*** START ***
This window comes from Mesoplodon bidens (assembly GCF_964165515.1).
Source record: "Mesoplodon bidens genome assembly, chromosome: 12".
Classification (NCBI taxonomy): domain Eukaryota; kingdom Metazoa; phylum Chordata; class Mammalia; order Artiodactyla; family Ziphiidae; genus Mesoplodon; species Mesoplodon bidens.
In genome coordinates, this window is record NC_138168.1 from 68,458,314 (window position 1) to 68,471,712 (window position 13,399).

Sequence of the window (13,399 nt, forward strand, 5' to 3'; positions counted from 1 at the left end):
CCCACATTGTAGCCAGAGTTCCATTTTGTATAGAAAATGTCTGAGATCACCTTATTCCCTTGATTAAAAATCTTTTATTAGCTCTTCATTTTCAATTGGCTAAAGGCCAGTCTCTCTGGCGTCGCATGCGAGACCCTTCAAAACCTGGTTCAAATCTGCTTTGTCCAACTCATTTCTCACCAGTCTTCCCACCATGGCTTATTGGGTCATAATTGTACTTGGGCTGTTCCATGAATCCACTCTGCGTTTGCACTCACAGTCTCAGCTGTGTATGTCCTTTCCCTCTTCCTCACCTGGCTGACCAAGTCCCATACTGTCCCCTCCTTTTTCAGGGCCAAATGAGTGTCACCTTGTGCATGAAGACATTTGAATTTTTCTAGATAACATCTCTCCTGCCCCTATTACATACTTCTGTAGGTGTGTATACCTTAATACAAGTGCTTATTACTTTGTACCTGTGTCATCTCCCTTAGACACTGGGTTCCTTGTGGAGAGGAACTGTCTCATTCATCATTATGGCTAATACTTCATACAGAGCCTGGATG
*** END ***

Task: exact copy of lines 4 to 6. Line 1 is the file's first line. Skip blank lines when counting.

In genome coordinates, this window is record NC_138168.1 from 68,458,314 (window position 1) to 68,471,712 (window position 13,399).

Sequence of the window (13,399 nt, forward strand, 5' to 3'; positions counted from 1 at the left end):
CCCACATTGTAGCCAGAGTTCCATTTTGTATAGAAAATGTCTGAGATCACCTTATTCCCTTGATTAAAAATCTTTTATTAGCTCTTCATTTTCAATTGGCTAAAGGCCAGTCTCTCTGGCGTCGCATGCGAGACCCTTCAAAACCTGGTTCAAATCTGCTTTGTCCAACTCATTTCTCACCAGTCTTCCCACCATGGCTTATTGGGTCATAATTGTACTTGGGCTGTTCCATGAATCCACTCTGCGTTTGCACTCACAGTCTCAGCTGTGTATGTCCTTTCCCTCTTCCTCACCTGGCTGACCAAGTCCCATACTGTCCCCTCCTTTTTCAGGGCCAAATGAGTGTCACCTTGTGCATGAAGACATTTGAATTTTTCTAGATAACATCTCTCCTGCCCCTATTACATACTTCTGTAGGTGTGTATACCTTAATACAAGTGCTTATTACTTTGTACCTGTGTCATCTCCCTTAGACACTGGGTTCCTTGTGGAGAGGAACTGTCTCATTCATCATTATGGCTAATACTTCATACAGAGCCTGGATG